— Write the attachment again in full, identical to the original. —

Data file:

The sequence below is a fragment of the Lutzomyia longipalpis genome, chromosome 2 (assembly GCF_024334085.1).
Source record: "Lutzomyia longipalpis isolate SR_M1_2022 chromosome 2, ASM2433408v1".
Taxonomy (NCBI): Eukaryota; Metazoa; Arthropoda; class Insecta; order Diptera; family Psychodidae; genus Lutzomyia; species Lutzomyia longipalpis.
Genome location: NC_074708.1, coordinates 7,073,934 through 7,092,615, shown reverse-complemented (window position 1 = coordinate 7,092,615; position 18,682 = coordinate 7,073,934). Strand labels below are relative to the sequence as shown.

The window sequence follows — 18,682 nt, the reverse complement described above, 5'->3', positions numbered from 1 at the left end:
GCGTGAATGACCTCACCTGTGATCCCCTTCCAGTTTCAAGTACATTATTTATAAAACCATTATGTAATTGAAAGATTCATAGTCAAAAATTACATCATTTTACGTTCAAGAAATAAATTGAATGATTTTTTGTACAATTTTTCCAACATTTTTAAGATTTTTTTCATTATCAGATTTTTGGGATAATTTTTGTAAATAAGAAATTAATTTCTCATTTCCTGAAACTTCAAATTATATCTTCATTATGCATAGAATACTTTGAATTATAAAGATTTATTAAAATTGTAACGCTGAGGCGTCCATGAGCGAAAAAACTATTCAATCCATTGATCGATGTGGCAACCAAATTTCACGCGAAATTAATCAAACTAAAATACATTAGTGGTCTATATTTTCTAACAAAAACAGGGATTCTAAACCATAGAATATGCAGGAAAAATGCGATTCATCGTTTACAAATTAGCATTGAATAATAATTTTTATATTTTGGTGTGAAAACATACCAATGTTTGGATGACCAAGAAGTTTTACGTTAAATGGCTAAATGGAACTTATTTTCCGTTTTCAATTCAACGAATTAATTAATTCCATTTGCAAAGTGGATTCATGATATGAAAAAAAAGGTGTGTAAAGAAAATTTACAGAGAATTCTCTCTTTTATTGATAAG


The sequence below is a fragment of the Lutzomyia longipalpis genome, chromosome 2 (assembly GCF_024334085.1).
Source record: "Lutzomyia longipalpis isolate SR_M1_2022 chromosome 2, ASM2433408v1".
Taxonomy (NCBI): Eukaryota; Metazoa; Arthropoda; class Insecta; order Diptera; family Psychodidae; genus Lutzomyia; species Lutzomyia longipalpis.
Genome location: NC_074708.1, coordinates 7,073,934 through 7,092,615, shown reverse-complemented (window position 1 = coordinate 7,092,615; position 18,682 = coordinate 7,073,934). Strand labels below are relative to the sequence as shown.

The window sequence follows — 18,682 nt, the reverse complement described above, 5'->3', positions numbered from 1 at the left end:
GCGTGAATGACCTCACCTGTGATCCCCTTCCAGTTTCAAGTACATTATTTATAAAACCATTATGTAATTGAAAGATTCATAGTCAAAAATTACATCATTTTACGTTCAAGAAATAAATTGAATGATTTTTTGTACAATTTTTCCAACATTTTTAAGATTTTTTTCATTATCAGATTTTTGGGATAATTTTTGTAAATAAGAAATTAATTTCTCATTTCCTGAAACTTCAAATTATATCTTCATTATGCATAGAATACTTTGAATTATAAAGATTTATTAAAATTGTAACGCTGAGGCGTCCATGAGCGAAAAAACTATTCAATCCATTGATCGATGTGGCAACCAAATTTCACGCGAAATTAATCAAACTAAAATACATTAGTGGTCTATATTTTCTAACAAAAACAGGGATTCTAAACCATAGAATATGCAGGAAAAATGCGATTCATCGTTTACAAATTAGCATTGAATAATAATTTTTATATTTTGGTGTGAAAACATACCAATGTTTGGATGACCAAGAAGTTTTACGTTAAATGGCTAAATGGAACTTATTTTCCGTTTTCAATTCAACGAATTAATTAATTCCATTTGCAAAGTGGATTCATGATATGAAAAAAAAGGTGTGTAAAGAAAATTTACAGAGAATTCTCTCTTTTATTGATAAG